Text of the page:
- An adjuvanted quadrivalent influenza vaccine (aQIV) offers some efficacy against severe disease in older adults, even with a seasonal mismatch.
- The aQIV triggered a robust immune response in this randomized trial.
Why this matters
- Editorial: protection against severe disease is more relevant than efficacy against PCR-related endpoints.
- Routine influenza vaccination with a quadrivalent formulation is important for older adults.
- 6761 participants.
- 3379 received aQIV and 3382 a noninfluenza comparator vaccine.
- Mean age, 71.9 years:
- Efficacy analysis: n=6740, per-protocol: n=6603.
- Protocol-defined influenza-like illness:
- 23.0% aQIV vs 23.3% comparator.
- 122 with aQIV vs 118 in comparator group had >1 PCR-confirmed influenza:
- A H3N2: 78.7% aQIV vs 78.1% comparator.
- A H3N2 strain mismatch with vaccine was associated with 89% of culture-confirmed cases.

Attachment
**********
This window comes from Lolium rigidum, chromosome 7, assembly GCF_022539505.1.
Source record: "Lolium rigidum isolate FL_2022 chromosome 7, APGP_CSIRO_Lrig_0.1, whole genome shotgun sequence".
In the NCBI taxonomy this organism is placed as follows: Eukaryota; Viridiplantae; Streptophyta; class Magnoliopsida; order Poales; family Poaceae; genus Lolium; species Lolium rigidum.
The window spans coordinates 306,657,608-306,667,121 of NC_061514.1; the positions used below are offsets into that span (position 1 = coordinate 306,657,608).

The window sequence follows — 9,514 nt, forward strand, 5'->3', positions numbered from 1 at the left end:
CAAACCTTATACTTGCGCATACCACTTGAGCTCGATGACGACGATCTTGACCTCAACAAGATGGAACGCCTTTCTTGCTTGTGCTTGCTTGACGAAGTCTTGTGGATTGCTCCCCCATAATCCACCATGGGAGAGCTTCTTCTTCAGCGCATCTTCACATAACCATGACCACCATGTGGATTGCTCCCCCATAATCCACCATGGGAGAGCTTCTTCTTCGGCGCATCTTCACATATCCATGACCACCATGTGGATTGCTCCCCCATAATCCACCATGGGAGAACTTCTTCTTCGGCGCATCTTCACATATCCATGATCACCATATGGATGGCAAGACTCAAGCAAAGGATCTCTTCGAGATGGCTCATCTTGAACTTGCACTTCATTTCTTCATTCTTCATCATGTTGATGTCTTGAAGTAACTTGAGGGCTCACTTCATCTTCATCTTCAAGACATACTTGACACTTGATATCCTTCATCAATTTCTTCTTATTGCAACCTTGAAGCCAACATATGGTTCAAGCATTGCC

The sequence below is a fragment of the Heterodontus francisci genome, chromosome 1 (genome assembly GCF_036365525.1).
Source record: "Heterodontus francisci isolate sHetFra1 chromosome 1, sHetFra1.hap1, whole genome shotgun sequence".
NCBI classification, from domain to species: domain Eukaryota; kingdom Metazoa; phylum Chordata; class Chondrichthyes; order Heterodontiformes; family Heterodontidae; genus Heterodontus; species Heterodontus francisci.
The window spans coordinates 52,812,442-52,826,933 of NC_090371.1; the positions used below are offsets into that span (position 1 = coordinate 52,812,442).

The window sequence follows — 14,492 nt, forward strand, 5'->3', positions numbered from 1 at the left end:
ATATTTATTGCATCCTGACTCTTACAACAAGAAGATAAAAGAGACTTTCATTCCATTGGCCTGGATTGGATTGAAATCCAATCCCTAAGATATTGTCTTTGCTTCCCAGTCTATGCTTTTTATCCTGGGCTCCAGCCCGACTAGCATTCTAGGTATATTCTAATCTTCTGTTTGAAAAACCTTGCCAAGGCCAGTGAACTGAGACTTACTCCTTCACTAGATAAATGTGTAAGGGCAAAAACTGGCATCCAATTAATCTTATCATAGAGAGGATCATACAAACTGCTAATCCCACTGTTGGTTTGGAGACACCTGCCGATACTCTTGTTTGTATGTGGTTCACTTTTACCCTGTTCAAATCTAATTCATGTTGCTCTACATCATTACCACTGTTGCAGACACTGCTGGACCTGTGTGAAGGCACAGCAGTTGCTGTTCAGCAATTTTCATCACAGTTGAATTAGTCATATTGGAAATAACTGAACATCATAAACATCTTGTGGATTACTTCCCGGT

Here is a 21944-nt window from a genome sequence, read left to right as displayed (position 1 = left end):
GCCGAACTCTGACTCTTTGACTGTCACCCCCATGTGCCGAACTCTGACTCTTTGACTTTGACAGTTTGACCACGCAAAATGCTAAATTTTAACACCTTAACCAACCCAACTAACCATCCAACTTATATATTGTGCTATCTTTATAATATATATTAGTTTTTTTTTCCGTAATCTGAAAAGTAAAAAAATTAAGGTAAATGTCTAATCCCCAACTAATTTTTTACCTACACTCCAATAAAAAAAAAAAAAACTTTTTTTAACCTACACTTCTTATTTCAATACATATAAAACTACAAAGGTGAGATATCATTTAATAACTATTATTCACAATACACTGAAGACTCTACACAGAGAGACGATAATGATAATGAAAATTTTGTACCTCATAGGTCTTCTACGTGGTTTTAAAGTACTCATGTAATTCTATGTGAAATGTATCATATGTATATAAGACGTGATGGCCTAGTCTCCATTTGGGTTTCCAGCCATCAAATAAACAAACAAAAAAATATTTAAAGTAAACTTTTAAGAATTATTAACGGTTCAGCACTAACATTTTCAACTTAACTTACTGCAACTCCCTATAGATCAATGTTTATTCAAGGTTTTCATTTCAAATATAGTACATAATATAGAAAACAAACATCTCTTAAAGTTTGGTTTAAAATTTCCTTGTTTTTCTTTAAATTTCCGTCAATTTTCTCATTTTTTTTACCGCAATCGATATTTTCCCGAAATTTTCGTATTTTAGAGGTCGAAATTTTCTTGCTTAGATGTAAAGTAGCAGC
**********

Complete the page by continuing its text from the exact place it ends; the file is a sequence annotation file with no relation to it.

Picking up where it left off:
- 19.8% (multiplicity-adjusted 95% CI, −5.3% to 38.9%) against all influenza.
- 49.9% (−24.0% to 79.8%) against antigenically matched strains (protocol-defined influenza-like illness).
- Adverse event (AE) prevalence:
- 34.3% aQIV vs 32.2% comparator.
- 0.3% (both groups) reported severe injection site pain.
- Unsolicited AEs were mostly mild/moderate in both groups.
- Randomized, stratified, observer-blind, controlled, multicenter phase 3 study assessing aQIV for influenza prevention in adults age ≥65 years vs adults receiving a noninfluenza vaccine.
- Funding: Seqirus UK.
- Mismatched H3N2 viruses.
- Limited generalizability.